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WDH setup and too much truck?


tinstartrvlr

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Thought I would share this...and I will be amazed if anyone reads it all!

 

So as I am traveling into Colorado from New Mexico, there is a weigh station. Sign says the usual commercial vehicles must enter etc, but this one also indicated something to the effect of "trucks with towed..." Not sure if that means me, I decide to play it safe and drive across the scales. First time I have ever gone through a weigh station as I never fit the criteria before. And I am still not sure I needed to, but no big deal.

 

Flashback... Hooked up the new 28', 7700 lb (loaded) trailer to my truck, an F350. Tongue weight of trailer is 825. Sticker on hitch says max hitch weight is 850 without WDH. The nice thing is was that it settled down to level and towed nicely without a WDH. But, in order to not be overweight at the hitch and to get some sway control, I installed an Equalizer hitch. Set it up according to the instructions, and have tweaked it several times to try and get the right measurements, but I cannot get the measurements to change without using some really extreme settings.

 

To look at the big picture, the trailer looks perfectly level and so does the truck. The hitch is doing something, but not changing the numbers.

 

Heres the thing. Even though it tows nice and looks perfectly set up, when I went through the scales, I learned the front axle was overloaded by about 700 lbs. and the rear axle is underloaded, even with cargo, tongue weight, and a fiberglass topper.

 

Pretty sure driving around that way, even though it feels solid, is not a good thing. And I guess maybe I really do have too much truck for a travel trailer and the truck just doesn't want to cooperate with the adjustments.

 

Lesson learned here? Many on this forum have mentioned being sure to get axle weights in addition to total weights. In this case, no doubt, since I will never be able to know that the load is correctly distributed otherwise.

 

So the tweaking resumes...and back to a weigh station if possible.

 

 

 

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My philosophy on weigh stations is to ignore them. If they want me they can find me.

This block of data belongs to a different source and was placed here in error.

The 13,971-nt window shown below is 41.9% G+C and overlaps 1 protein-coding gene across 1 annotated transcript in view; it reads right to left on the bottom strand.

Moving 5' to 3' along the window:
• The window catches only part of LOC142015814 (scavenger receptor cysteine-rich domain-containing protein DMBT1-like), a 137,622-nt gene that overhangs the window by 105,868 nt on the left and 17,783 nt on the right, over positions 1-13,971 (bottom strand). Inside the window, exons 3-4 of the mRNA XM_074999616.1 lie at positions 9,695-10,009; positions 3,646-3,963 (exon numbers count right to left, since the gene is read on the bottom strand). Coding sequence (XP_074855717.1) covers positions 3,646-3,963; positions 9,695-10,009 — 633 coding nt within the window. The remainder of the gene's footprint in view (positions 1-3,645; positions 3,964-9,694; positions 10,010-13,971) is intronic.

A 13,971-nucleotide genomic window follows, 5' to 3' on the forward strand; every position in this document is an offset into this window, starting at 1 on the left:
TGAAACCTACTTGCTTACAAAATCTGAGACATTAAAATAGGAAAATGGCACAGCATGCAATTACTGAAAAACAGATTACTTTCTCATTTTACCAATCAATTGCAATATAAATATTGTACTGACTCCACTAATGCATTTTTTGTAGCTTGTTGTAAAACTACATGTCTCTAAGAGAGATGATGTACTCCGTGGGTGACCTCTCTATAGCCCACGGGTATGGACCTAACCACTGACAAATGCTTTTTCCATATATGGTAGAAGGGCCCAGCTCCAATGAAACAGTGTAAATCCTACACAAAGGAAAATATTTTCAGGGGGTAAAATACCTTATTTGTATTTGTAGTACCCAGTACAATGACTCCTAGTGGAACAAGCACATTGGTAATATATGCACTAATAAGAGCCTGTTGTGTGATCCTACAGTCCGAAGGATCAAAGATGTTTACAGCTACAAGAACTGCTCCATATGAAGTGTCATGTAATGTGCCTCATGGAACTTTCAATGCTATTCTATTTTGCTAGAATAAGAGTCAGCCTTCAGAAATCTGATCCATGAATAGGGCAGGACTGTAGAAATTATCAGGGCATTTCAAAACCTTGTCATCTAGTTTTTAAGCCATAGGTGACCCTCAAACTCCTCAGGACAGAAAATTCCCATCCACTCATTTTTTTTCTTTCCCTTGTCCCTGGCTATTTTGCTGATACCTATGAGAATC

We pulled into one years ago as we wanted to know how much we weighed. Never again, dirty looks from the truckers and the weigh master was not happy with us and made it known.

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...Hooked up the new 28', 7700 lb (loaded) trailer to my truck, an F350. Tongue weight of trailer is 825...I installed an Equalizer hitch. Set it up according to the instructions, and have tweaked it several times to try and get the right measurements, but I cannot get the measurements to change without using some really extreme settings...I learned the front axle was overloaded by about 700 lbs. and the rear axle is underloaded, even with cargo, tongue weight, and a fiberglass topper...

What does the front axle weigh with the truck loaded ready for travel without the trailer connected? Do you have a lot of weight at the front of the truck bed near the cab? Can you shift some of the weight in the truck bed to over or behind the rear axle? What is the rating of the Spring Bars on the hitch, 1000#, 1200#, 1400#? The up force of the Spring Bars shifts weight to both the front axle of the truck and the trailer axles so even with 1400# spring bars, I don't think they would be putting 700# on the front axle. The Hensly and Propride hitches provide excellent sway prevention/control and have easily adjustable weight distribution from near zero to the maximum rating of the Spring Bars.

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What does the front axle weigh with the truck loaded ready for travel without the trailer connected? Do you have a lot of weight at the front of the truck bed near the cab? Can you shift some of the weight in the truck bed to over or behind the rear axle? What is the rating of the Spring Bars on the hitch, 1000#, 1200#, 1400#? The up force of the Spring Bars shifts weight to both the front axle of the truck and the trailer axles so even with 1400# spring bars, I don't think they would be putting 700# on the front axle. The Hensly and Propride hitches provide excellent sway prevention/control and have easily adjustable weight distribution from near zero to the maximum rating of the Spring Bars.

I agree with this. The spring bars dont need to be very tight if all you want is sway control. That might reduce the amount of weight distribution to the front axle. I would be weighing the truck totally empty and then as stated above.

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